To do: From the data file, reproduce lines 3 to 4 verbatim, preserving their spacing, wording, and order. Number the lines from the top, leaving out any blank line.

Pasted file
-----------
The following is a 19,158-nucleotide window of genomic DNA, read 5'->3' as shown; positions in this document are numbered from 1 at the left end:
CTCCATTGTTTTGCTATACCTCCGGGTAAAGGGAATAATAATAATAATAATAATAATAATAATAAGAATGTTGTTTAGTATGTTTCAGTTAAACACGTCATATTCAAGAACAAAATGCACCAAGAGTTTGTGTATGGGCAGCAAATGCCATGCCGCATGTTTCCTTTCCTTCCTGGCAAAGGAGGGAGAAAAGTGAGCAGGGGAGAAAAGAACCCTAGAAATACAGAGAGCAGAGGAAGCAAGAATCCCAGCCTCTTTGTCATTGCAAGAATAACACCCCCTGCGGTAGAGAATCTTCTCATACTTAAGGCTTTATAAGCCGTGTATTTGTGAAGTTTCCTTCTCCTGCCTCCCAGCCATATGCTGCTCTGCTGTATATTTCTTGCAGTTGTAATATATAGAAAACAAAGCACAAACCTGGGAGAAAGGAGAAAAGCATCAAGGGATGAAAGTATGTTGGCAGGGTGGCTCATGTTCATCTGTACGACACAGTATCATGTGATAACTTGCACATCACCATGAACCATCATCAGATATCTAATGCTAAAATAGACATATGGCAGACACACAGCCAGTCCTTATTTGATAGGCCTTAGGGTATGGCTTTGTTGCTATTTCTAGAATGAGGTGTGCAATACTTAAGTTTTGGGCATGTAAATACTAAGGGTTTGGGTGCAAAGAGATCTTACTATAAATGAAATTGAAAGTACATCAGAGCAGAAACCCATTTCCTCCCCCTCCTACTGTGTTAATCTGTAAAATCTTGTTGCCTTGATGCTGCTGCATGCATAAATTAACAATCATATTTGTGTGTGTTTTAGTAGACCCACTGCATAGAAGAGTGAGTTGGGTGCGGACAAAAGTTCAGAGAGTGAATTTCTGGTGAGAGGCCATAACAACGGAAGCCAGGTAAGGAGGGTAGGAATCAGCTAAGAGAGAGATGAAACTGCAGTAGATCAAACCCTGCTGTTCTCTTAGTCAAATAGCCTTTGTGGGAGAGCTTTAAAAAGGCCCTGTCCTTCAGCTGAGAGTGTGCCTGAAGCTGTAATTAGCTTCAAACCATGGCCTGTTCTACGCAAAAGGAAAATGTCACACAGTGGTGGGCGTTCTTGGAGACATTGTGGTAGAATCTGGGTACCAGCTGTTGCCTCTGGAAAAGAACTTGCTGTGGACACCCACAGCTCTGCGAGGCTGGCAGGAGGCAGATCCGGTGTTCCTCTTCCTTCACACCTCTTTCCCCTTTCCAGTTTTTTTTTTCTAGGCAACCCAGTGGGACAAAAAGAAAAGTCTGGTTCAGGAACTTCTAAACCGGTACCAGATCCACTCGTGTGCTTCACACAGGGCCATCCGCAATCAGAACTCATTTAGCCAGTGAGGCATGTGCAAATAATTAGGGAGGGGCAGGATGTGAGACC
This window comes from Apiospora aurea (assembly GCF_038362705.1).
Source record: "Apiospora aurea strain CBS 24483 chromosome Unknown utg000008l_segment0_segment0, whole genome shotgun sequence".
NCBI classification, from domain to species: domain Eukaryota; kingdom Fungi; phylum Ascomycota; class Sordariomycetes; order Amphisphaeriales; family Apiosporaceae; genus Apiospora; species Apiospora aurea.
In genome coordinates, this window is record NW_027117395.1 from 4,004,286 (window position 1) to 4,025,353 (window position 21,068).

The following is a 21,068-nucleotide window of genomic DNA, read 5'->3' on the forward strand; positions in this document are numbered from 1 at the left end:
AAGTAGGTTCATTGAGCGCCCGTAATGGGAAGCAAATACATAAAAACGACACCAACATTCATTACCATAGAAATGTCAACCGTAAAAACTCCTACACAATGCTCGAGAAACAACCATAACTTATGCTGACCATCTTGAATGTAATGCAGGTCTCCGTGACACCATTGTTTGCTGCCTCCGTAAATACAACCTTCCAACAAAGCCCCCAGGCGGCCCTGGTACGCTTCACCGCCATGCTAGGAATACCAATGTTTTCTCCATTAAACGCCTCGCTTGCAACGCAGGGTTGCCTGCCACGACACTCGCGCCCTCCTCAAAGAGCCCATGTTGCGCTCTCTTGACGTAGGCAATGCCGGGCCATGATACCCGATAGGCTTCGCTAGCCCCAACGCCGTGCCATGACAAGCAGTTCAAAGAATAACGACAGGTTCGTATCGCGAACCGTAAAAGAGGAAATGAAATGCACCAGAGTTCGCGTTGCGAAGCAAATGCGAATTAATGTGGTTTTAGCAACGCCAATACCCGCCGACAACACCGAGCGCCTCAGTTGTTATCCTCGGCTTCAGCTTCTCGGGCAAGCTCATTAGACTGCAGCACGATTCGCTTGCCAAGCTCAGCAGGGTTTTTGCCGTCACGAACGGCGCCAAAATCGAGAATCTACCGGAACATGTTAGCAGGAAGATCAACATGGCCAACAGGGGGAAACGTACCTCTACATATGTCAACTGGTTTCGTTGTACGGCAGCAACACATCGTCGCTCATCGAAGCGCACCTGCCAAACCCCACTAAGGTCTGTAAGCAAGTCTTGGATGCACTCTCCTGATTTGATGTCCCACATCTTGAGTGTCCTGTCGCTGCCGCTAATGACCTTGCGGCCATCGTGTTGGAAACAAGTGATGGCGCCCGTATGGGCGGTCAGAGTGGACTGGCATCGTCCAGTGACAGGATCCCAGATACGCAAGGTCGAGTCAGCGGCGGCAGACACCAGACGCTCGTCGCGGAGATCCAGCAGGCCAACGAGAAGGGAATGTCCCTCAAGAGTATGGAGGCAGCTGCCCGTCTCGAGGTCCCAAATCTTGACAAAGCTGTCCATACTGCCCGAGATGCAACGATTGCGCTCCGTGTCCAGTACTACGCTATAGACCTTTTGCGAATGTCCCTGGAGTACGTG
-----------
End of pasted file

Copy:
This window comes from Apiospora aurea (assembly GCF_038362705.1).
Source record: "Apiospora aurea strain CBS 24483 chromosome Unknown utg000008l_segment0_segment0, whole genome shotgun sequence".